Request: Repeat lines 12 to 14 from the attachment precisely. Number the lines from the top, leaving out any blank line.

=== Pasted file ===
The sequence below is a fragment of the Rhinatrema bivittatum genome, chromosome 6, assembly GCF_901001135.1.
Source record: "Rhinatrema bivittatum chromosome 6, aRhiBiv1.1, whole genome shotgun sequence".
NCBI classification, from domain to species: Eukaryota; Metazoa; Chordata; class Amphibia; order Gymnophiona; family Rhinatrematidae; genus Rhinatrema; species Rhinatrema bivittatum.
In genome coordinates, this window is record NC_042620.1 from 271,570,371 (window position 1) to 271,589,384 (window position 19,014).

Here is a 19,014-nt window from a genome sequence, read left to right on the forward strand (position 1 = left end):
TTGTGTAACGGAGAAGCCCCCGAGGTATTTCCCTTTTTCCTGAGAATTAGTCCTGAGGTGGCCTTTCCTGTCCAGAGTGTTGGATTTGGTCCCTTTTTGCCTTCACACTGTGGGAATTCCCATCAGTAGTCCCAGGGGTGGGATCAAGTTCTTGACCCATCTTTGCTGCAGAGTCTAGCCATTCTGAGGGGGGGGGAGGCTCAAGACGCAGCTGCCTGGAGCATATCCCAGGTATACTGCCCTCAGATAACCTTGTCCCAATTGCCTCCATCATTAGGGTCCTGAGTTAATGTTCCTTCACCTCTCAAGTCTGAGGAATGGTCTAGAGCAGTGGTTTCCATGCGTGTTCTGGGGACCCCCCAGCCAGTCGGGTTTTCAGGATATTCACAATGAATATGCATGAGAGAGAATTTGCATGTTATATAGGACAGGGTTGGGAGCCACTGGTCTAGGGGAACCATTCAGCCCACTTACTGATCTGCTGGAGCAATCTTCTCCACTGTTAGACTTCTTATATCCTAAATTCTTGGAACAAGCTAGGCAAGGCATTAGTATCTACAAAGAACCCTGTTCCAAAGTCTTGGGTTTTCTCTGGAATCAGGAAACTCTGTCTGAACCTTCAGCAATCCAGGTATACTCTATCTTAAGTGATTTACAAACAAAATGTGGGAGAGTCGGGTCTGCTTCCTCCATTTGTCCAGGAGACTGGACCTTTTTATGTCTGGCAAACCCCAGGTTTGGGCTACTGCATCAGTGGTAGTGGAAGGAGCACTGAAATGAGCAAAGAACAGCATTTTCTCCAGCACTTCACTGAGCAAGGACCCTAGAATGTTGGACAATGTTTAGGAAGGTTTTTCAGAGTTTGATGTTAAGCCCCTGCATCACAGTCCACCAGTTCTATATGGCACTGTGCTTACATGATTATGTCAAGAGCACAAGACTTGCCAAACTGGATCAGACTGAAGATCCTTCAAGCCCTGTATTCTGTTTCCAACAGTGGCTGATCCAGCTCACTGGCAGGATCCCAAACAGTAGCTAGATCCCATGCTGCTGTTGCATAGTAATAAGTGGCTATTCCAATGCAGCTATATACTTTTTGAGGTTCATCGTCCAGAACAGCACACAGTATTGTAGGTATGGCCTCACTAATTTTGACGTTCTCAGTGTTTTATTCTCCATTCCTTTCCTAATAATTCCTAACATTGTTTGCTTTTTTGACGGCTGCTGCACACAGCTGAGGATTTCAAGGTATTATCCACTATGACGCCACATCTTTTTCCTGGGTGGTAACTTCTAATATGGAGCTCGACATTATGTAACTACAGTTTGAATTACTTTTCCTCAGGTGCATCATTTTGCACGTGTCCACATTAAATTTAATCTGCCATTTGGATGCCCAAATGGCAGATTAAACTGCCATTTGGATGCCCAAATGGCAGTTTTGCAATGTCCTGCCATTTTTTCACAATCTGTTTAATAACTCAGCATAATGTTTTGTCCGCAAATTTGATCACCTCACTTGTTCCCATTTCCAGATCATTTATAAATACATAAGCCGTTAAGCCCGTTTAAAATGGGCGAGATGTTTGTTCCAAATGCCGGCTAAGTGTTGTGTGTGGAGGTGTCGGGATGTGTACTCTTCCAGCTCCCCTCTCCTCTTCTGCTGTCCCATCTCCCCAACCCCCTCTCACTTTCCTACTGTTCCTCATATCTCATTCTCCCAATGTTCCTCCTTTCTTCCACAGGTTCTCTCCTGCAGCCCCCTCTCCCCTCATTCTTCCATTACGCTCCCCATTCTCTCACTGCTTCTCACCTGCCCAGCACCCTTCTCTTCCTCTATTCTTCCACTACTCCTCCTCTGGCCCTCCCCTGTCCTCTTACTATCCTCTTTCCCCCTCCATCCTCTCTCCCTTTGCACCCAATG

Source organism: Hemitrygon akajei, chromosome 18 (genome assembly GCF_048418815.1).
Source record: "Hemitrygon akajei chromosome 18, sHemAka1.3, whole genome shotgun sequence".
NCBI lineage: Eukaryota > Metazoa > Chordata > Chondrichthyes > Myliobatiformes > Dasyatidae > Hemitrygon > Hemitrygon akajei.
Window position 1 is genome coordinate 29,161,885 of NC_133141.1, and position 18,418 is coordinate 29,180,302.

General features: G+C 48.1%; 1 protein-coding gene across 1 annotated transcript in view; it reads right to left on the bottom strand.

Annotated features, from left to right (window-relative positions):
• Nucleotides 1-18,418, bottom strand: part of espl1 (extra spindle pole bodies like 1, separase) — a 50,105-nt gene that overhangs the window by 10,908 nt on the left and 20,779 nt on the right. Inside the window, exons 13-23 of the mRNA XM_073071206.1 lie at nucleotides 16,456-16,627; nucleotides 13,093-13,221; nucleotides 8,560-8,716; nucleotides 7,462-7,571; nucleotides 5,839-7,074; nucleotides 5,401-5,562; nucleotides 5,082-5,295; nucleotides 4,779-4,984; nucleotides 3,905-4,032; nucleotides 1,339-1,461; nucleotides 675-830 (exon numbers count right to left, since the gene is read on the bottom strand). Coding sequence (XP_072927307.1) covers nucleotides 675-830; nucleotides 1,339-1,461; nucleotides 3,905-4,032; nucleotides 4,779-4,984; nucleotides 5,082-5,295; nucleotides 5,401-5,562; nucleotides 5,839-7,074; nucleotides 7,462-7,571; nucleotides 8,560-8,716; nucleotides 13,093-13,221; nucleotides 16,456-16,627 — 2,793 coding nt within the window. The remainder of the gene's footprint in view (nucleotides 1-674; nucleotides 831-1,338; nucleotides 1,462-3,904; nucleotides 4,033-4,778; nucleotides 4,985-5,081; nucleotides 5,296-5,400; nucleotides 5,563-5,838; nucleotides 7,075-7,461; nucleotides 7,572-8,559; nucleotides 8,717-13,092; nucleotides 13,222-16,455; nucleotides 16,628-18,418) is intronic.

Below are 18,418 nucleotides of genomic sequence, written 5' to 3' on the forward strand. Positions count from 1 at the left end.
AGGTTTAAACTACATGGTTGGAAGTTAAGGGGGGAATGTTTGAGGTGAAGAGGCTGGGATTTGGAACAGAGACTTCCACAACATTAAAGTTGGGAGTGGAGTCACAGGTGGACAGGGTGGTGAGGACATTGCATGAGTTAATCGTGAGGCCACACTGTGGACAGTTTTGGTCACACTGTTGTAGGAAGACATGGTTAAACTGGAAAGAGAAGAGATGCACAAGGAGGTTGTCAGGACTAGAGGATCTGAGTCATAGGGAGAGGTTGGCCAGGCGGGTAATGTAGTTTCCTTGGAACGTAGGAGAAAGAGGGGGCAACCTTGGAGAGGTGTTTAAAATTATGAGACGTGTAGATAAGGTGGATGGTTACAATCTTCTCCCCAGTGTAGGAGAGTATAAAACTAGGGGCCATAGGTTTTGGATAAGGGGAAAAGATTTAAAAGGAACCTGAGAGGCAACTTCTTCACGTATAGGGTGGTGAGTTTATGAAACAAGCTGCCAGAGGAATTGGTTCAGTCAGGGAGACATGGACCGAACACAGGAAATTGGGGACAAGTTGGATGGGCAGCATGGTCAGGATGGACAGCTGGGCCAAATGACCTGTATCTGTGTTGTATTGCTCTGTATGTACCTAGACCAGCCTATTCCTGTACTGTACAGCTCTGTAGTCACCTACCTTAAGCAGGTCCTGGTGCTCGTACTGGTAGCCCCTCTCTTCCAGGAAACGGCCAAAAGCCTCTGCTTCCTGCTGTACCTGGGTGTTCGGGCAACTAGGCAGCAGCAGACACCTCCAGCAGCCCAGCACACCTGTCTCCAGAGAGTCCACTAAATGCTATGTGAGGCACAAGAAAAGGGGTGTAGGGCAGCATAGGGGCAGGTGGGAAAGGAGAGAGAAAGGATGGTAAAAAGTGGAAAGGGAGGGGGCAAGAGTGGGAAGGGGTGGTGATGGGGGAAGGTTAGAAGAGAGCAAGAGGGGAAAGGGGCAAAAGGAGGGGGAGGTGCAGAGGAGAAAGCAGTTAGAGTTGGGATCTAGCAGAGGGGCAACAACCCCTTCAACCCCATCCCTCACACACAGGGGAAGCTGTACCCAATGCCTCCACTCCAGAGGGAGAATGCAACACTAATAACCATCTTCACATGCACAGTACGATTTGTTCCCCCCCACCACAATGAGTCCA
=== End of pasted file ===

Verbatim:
Annotated features, from left to right (window-relative positions):
• Nucleotides 1-18,418, bottom strand: part of espl1 (extra spindle pole bodies like 1, separase) — a 50,105-nt gene that overhangs the window by 10,908 nt on the left and 20,779 nt on the right. Inside the window, exons 13-23 of the mRNA XM_073071206.1 lie at nucleotides 16,456-16,627; nucleotides 13,093-13,221; nucleotides 8,560-8,716; nucleotides 7,462-7,571; nucleotides 5,839-7,074; nucleotides 5,401-5,562; nucleotides 5,082-5,295; nucleotides 4,779-4,984; nucleotides 3,905-4,032; nucleotides 1,339-1,461; nucleotides 675-830 (exon numbers count right to left, since the gene is read on the bottom strand). Coding sequence (XP_072927307.1) covers nucleotides 675-830; nucleotides 1,339-1,461; nucleotides 3,905-4,032; nucleotides 4,779-4,984; nucleotides 5,082-5,295; nucleotides 5,401-5,562; nucleotides 5,839-7,074; nucleotides 7,462-7,571; nucleotides 8,560-8,716; nucleotides 13,093-13,221; nucleotides 16,456-16,627 — 2,793 coding nt within the window. The remainder of the gene's footprint in view (nucleotides 1-674; nucleotides 831-1,338; nucleotides 1,462-3,904; nucleotides 4,033-4,778; nucleotides 4,985-5,081; nucleotides 5,296-5,400; nucleotides 5,563-5,838; nucleotides 7,075-7,461; nucleotides 7,572-8,559; nucleotides 8,717-13,092; nucleotides 13,222-16,455; nucleotides 16,628-18,418) is intronic.

Below are 18,418 nucleotides of genomic sequence, written 5' to 3' on the forward strand. Positions count from 1 at the left end.